Is Being Parent-Centric a ‘Good’ Thing?
Posted on: November 2, 2021.

Author: Prabhukrishna M | Content Creator/Chief Editor | YOKIBU Editorial

There are two sides to a coin, and parenting too is no different, when it comes to the fulcrum on which rests the balance of the parent-child relationship. And the “either/or” view in many discussions about parenting…

…such as the pivot being ‘either’ child-centric—parents sacrifice themselves completely to the child—’or’ parent-centric—the child sacrificed to the parent—is part of the problem.

Many parameters—including culture, work, and birth experience—influences mother and father to be parent-centric, detaching emotionally from the child, contrary to “Attachment Parenting”.

A parent-child relationship wherein there is only either Win-Lose or Lose-Win—a “zero-sum” game—is considered a “competitive” one—a minimally inconvenient child, who should…

…as soon as possible, follow the schedule marked by his/her parents—this is, more often than not, the parental baseline view in a culture like ours that has turned work-obsessed.

The child is attached to goals—professional singing excellence, academic proficiency, competitive Yoga, swimming lessons, pre-school readiness training—and around which family life is planned by parents.

Intrusiveness of the parental kind results in the child being ’smothered’ by child-centric parenting which doubles as the parenting version of the psychopathic “Obsessive Compulsive Disorder” (OCD).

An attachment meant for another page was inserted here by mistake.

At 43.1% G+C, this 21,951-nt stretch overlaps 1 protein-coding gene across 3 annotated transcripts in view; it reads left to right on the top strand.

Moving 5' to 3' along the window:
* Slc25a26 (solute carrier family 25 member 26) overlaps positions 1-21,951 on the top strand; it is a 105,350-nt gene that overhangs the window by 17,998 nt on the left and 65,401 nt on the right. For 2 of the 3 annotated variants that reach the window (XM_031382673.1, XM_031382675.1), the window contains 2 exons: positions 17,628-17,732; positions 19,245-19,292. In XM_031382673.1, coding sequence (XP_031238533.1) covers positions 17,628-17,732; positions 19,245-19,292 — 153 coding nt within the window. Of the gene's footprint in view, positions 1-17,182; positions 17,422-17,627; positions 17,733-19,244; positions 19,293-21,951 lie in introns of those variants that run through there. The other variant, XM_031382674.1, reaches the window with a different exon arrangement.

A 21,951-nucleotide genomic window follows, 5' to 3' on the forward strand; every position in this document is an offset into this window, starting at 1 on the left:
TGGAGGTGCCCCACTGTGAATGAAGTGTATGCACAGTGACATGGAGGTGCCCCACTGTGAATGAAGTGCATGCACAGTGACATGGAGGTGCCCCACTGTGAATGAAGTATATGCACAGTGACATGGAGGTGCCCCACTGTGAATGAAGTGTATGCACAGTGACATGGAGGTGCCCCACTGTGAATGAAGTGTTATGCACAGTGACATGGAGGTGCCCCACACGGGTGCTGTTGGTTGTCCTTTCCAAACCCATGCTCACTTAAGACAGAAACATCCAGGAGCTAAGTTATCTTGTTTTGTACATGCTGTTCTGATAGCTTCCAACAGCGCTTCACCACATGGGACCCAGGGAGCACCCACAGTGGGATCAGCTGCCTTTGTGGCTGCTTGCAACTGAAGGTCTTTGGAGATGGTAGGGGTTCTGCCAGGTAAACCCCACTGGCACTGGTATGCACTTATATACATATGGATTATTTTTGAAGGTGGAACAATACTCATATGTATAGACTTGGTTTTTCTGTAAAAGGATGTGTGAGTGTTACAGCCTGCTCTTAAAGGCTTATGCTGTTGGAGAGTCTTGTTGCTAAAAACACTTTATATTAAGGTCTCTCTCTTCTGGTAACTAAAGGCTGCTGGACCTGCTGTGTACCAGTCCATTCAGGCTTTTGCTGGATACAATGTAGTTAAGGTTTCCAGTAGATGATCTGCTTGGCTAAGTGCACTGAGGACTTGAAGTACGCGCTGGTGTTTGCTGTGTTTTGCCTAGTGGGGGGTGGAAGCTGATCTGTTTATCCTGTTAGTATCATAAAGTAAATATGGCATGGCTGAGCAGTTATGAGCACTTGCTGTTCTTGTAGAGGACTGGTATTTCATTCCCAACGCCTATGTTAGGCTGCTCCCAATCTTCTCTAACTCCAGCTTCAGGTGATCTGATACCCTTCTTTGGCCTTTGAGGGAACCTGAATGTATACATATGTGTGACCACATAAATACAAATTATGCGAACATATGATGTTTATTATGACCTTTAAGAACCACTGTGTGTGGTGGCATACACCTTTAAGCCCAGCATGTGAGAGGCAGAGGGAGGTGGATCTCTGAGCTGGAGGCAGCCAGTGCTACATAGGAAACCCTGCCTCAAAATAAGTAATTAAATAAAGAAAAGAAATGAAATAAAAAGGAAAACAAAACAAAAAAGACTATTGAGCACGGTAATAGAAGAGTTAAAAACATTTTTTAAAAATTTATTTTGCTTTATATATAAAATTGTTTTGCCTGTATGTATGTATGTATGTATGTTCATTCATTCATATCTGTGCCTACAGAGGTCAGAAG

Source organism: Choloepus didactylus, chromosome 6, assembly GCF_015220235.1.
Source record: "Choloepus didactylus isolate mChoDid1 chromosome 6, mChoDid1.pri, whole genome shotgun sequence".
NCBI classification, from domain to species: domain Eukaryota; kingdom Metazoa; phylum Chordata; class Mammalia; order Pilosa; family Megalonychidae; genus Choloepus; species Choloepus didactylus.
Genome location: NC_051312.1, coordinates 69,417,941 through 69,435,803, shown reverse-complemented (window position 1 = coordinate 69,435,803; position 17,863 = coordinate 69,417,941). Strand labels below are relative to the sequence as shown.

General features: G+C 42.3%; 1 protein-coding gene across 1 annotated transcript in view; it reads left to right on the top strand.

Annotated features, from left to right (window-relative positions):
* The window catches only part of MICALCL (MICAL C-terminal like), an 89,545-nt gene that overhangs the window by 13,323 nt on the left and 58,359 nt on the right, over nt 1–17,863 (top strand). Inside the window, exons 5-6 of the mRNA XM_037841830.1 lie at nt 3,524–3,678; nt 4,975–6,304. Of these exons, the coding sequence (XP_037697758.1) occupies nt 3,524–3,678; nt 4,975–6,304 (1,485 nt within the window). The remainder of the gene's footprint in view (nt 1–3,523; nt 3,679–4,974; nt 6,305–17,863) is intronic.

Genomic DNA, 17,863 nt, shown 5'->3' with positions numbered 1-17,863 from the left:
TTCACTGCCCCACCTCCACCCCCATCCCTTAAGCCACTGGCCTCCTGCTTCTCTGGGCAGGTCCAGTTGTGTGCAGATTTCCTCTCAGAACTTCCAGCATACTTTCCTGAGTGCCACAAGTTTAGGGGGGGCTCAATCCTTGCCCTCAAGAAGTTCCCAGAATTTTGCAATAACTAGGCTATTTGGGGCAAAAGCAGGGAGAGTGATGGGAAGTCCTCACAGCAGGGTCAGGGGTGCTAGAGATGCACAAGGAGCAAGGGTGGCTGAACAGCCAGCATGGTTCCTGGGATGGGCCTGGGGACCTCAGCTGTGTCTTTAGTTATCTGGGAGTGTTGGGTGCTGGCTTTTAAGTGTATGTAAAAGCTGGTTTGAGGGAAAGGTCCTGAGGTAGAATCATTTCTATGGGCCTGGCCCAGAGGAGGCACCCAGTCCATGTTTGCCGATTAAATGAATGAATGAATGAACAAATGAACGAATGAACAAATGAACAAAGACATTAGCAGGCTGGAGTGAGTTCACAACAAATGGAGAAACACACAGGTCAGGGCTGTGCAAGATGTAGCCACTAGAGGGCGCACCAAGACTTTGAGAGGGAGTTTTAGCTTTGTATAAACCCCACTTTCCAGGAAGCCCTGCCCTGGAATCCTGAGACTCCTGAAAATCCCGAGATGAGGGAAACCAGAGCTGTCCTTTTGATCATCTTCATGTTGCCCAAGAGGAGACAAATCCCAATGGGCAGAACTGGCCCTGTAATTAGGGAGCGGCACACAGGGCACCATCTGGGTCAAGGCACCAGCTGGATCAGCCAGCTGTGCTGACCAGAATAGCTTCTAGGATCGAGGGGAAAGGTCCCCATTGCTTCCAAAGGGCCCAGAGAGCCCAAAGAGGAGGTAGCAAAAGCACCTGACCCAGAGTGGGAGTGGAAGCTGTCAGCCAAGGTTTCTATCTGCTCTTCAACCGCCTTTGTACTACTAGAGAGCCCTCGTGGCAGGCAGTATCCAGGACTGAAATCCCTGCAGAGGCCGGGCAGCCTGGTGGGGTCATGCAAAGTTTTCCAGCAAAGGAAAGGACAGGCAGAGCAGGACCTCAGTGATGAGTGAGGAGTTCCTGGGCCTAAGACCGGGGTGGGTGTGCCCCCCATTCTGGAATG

Needs for the child is perceived and everything is changed to meet those needs, behaviourally isolating everything from themselves and their children, stopping all other relatively insignificant work and all play.

In either approach, the parent-child relationship is buffeted with conflicting forces, orienting one-up-one-down, leverage placed with parents in parent-centric parenting, and with the child in child-centric parenting.

Throughout genus history, humankind has—in 99 of 100 circumstances—practiced the alternative to parent- and child-centric parenting…

…having evolved from the natural approach of Stone-Age Parenting—similar to “Attachment Parenting”—wherein the new-born is treated as equal to adults but—for the time being—with extra needs.

The needs of the baby are met fully while the baby—always on the body of an adult—is integrated into adult life—any other approach “otherwise” is out of question.

Was it, perhaps, intuitive knowledge that touch helps the baby keep growing well? There was, also, no fussing to do about breastfeeding which was understood to be normal, natural, and necessary…

…and the mother, part of the community, going about her regular tasks, as she continues life as an adult. Subsequently, love and security provided by such parents establishes in the child a sense of independence.

Fear of the child turning dependent on the parents drives them to force independence on the baby—which cannot, and should not, be done—while many parenting practices attempt to do just that!

The development of independence results in frustration for the baby if he/she is denied love and care. Independence in babies should only develop through the natural stages of dependence.

When parental desperation to get their own needs met—for control or affection—results in two extremes—”overly detached parenting”, and “overly smothering parenting”—it is time to revisit Aristotle’s Golden Mean.

Children having to live their parents’ lives is blasphemous—parents need to find ways to get their needs met in other ways … which means going the philosophic and practical ‘middle way’!

Any community/society needs to provide much more support to parents—year(s) long maternity leave, multiple additional caregivers, flexible work situations…

…and living with the paradox, and challenges, of intertwined, equally-important lives means “Life-Centric Parenting”.

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